How Does Premarital Cohabitation Affect Trajectories of Marital Quality?

By Tach, Laura; Halpern-Meekin, Sarah | Journal of Marriage and Family, May 2009 | Go to article overview

How Does Premarital Cohabitation Affect Trajectories of Marital Quality?


Tach, Laura, Halpern-Meekin, Sarah, Journal of Marriage and Family


We investigate the link between premarital cohabitation and trajectories of subsequent marital quality using random effects growth curve models and repeated measures of marital quality from married women in the NLSY-79 (N = 3,598). We find that premarital cohabitors experience lower quality marital relationships on average, but this is driven by cohabitors with nonmarital births. Premarital cohabitors without nonmarital births report the same marital quality as women who did not cohabit before marriage. Nonmarital childbearing is more strongly associated with lower subsequent marital quality for White women than for Black or Hispanic women. Marital quality declines at similar rates for all couples regardless of cohabitation or nonmarital childbearing status. These findings are robust to numerous alternative model specifications.

Key Words: cohabitation, marital quality, marriage, nonmarital childbearing.

Over the past several decades marriages have been increasingly preceded by cohabitation, and in the 1990s cohabitation became the majority premarital experience (Bumpass, Raley, & Sweet, 1995). As of the mid-1990s more than 60% of couples lived together before they married (Stanley, Whitton, & Markman, 2004), compared to about 10% in the mid-1970s (Bumpass & Lu, 2000). Given that the typical marriage now be- gins with cohabitation, it is essential to understand what taking this pathway into marriage may mean for subsequent marital experiences. Previous research in this area has tended to focus on the robust correlation between premarital cohabitation and subsequent marital dissolution and the potential explanations for this association (Axinn & Thornton, 1992; Dush, Cohan, & Amato, 2003; Hohmann-Marriott, 2006; Kline et al., 2004; Phillips & Sweeney, 2005; Stanley, Rhoades, & Markman, 2006; Teachman, 2003). This emphasis on marital dissolution ignores a variety of other important marital outcomes, such as marital quality, that may also be related to premarital cohabitation.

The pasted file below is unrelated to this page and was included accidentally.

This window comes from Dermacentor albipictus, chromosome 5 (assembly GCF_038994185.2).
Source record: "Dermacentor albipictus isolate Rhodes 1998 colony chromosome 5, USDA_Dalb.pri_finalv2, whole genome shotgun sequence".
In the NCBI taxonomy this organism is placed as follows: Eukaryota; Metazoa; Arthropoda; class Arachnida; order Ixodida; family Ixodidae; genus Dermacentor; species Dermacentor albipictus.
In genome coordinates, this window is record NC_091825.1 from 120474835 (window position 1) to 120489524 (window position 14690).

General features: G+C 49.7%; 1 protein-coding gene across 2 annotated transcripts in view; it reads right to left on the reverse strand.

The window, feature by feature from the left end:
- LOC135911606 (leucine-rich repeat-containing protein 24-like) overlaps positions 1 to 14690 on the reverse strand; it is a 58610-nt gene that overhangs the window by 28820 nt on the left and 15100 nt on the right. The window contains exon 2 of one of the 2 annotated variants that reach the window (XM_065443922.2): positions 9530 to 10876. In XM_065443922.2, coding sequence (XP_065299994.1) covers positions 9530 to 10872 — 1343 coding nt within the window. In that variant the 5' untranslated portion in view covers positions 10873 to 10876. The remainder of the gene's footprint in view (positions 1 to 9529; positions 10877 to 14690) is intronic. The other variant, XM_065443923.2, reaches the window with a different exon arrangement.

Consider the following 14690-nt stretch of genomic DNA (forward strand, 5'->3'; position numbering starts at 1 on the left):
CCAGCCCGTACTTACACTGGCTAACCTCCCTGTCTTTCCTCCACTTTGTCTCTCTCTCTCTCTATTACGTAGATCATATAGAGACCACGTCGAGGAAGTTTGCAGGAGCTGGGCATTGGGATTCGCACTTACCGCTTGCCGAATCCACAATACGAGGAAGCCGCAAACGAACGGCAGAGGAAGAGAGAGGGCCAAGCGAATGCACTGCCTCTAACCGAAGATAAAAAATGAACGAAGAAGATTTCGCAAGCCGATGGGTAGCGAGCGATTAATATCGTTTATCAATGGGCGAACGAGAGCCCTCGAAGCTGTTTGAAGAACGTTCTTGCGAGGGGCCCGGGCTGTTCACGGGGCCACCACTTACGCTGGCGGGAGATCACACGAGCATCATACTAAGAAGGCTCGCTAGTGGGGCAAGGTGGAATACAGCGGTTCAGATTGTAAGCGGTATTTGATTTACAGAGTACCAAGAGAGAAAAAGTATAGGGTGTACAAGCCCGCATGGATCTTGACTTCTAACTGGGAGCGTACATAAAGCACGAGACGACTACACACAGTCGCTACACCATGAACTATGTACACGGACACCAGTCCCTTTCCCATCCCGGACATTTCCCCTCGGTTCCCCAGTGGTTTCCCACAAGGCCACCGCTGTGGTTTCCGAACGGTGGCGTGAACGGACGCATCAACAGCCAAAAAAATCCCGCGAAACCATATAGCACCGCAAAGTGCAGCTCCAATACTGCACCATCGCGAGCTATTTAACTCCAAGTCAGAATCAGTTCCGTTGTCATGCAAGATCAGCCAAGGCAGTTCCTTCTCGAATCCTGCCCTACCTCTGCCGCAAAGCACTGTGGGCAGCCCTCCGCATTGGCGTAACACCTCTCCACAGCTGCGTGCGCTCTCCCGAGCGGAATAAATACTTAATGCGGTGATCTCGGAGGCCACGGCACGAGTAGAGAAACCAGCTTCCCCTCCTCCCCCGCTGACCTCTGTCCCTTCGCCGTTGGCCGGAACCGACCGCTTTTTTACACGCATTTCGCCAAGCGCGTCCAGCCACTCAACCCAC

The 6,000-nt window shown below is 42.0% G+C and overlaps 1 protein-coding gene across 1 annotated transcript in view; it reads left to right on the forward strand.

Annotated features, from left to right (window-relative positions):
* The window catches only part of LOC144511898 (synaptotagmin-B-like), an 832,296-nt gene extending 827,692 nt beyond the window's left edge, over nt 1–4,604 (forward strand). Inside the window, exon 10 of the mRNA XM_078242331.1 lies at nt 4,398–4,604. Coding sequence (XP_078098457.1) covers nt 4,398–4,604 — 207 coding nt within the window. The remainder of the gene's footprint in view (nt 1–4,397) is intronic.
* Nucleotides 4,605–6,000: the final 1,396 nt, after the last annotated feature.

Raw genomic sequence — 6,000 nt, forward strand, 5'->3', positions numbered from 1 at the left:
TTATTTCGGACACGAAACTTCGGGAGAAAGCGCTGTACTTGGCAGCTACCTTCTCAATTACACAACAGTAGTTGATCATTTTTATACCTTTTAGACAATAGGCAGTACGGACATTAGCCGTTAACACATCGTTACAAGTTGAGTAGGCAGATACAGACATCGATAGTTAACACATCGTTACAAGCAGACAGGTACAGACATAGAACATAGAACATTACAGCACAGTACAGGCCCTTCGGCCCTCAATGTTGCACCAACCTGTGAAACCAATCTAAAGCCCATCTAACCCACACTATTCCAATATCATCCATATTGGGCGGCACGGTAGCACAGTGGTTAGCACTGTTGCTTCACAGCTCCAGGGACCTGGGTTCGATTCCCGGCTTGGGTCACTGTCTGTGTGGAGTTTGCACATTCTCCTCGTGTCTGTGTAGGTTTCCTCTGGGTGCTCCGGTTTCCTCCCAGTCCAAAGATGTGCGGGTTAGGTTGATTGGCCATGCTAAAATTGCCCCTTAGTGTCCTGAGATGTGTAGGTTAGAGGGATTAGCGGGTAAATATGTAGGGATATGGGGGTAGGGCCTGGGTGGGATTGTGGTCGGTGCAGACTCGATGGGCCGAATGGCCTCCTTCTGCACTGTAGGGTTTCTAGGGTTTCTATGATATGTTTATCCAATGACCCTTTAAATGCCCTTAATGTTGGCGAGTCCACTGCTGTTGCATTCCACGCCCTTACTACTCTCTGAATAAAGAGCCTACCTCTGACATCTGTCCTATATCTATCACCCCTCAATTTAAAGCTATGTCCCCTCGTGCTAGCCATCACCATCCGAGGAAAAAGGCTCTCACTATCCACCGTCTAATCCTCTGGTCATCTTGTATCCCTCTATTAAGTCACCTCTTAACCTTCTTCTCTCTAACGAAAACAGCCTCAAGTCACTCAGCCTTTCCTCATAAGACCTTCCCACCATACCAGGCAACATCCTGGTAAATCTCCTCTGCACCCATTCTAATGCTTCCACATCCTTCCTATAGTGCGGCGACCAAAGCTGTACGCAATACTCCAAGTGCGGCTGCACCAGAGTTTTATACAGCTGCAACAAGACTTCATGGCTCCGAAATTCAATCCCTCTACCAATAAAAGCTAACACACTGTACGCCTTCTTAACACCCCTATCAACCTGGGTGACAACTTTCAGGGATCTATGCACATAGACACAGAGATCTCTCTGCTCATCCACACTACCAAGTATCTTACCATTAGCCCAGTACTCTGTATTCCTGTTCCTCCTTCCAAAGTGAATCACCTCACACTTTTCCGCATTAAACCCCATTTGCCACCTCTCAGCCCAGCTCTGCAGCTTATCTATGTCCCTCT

This paper examines the relationship between premarital cohabitation and subsequent marital quality. We build on previous work that shows a negative relationship between cohabitation and marital outcomes by investigating whether trajectories of marital quality are the same for all cohabitors. We differentiate between cohabitors who enter marriage with and without nonmarital children, and we further differentiate between those who cohabit or have nonmarital children with a future spouse or another partner. We also distinguish between first versus higher order marriages, marriages that began before or after cohabitation was the majority experience (before vs. after 1990), relationships of short versus long duration, and marriages within different racial groups. Finally, we examine changes in relationship quality over time, rather than measuring differences in levels of reported quality at one or two points in time as most prior research has done. Our approach aims to more accurately reflect the confluence of life events that influence future marital experiences.

Cohabitation and Marital Outcomes

Cohabitors tend to be less traditional, more individualistic, and more accepting of divorce than those who enter directly into marriage, and these factors are associated with future marital problems and union dissolution (Booth & Johnson, 1988; Brown & Booth, 1996; Lewis, Spanier, Atkinson, & LeHecka, 1977; Nock, 1995; Thomson & Colella, 1992). Family scholars have debated whether the disparities in relationship outcomes between cohabitors and noncohabitors are attributable to selection or experience (Axinn & Thornton, 1992; Bennett, Blanc, & Bloom, 1988; Dush et al., 2003; Lillard, Brien, & Waite, 1995; Thomson & Colella). The selection explanation maintains that cohabitors have characteristics that predispose them both to choose premarital cohabitation and to have lower quality marriages. …

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